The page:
Security Experts:

How The Syrian Electronic Army Pwned Some of The Internet's Biggest Brands

The New York Times and Twitter are the latest online brands that have fallen victim to service-disrupting cyber attacks. 

The website for The New York Times was out of service for hours on Tuesday and into early Wednesday following the attacks which for a time redirected users to a malicious server controlled by the Syrian Electronic Army (SEA).

In addition to the New York Times, at least one domain operated by Twitter was affected by the attack, which caused problems for users trying to view images and photos on the service.

In the case of both attacks, neither utilized advanced hacking techniques to compromise servers or users’ systems via exploits or other means. In fact, the attacks were executed using simple phishing methods that enabled attackers to gain access to online accounts that controlled the domain name services (DNS) for the popular web sites.

The targeted domains are hosted at domain registrar, Melbourne IT. The attackers managed to compromise the customer accounts via successful phishing attacks, which enabled them to modify the name servers for NYTimes.com and twimg.com and hijack the sites.

Late Tuesday, Melbourne IT confirmed to SecurityWeek that a targeted phishing attack was used to gain access to the credentials of users of a Melbourne IT reseller account.  

“Melbourne IT is aware that an account that held multiple domain names was accessed on Melbourne IT's systems using a valid username and password for that account,” a company spokesperson told SecurityWeek in an emailed statement.

“The DNS records of several domain names on that account were changed - including nytimes.com,” the statement added.

Twitter issued the following update Tuesday evening in response to the domain compromise:

 “At 20:49 UTC, our DNS provider experienced an issue in which it appears DNS records for various organizations were modified, including one of Twitter’s domains used for image serving, twimg.com. Viewing of images and photos was sporadically impacted. By 22:29 UTC, the original domain record for twimg.com was restored.  No Twitter user information was affected by this incident.”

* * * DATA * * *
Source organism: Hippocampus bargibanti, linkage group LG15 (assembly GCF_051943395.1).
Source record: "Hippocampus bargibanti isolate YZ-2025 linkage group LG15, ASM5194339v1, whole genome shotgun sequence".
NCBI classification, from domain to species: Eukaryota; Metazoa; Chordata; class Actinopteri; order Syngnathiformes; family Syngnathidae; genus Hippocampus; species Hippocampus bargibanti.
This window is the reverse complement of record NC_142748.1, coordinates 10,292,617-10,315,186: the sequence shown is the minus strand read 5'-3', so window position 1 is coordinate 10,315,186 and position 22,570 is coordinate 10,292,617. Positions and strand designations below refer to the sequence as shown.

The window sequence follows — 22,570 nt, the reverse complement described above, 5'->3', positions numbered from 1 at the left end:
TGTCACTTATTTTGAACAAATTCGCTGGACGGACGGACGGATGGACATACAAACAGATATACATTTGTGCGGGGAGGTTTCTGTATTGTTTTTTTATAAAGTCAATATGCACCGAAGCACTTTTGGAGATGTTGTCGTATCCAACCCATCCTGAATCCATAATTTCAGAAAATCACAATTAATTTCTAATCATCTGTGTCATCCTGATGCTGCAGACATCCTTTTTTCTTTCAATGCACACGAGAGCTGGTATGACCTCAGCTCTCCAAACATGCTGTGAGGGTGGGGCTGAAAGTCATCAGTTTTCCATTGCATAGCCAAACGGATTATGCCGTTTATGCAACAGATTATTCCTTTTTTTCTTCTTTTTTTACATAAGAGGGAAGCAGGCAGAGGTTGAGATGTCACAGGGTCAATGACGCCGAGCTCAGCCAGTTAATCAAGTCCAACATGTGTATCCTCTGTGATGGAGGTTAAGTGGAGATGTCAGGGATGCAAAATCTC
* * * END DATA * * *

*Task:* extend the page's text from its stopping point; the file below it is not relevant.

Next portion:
Marc Frons, chief information officer for The New York Times, said in a statement Tuesday afternoon that the outage was "the result of a malicious external attack by the Syrian Electronic Army “or someone trying very hard to be them.” Employees were warned to “be careful when sending e-mail communications until this situation is resolved.”

“Since the cache TTL on the [NYTimes.com Domain] was relatively short, shortly after the domain was revoked traffic largely stopped flowing to the malware infected sites,” Matthew Prince, CEO at CloudFlare explained in a blog post. “That did not mean all hacked sites came back online. In some places, DNS recursors continue to have the cached bad records. They will expire over the next 24 hours and traffic to sites will return to normal.”

Ironically, the Syrian Electronic Army made use of Twitter to brag about hacking the service the service the group actually uses to communicate with the outside world.

"Media is going down," a Tweet from the SEA Twitter account said, followed by "Twitter, are you ready?"

Not long after, another Tweet read: “Hi @Twitter, look at your domain, its owned by #SEA :) whois.domaintools.com/twitter.com pic.twitter.com/ck7brWtUhK”.

The attacks are assumed to be in protest to possible military action by the United States against Bashar al-Assad’s regime for alleged use of chemical weapons against civilians in the country's ongoing war.

While Melbourne IT did not share the specific phishing email, a spokesperson told SecurityWeek that the “from address” was faked but made to look like the email was from a trusted person known to the victim. Also, as would be expected in a typical phishing attack, the content of the email “seemed like something the trusted person might send, and the link in the email was an image that looked like a legitimate website.”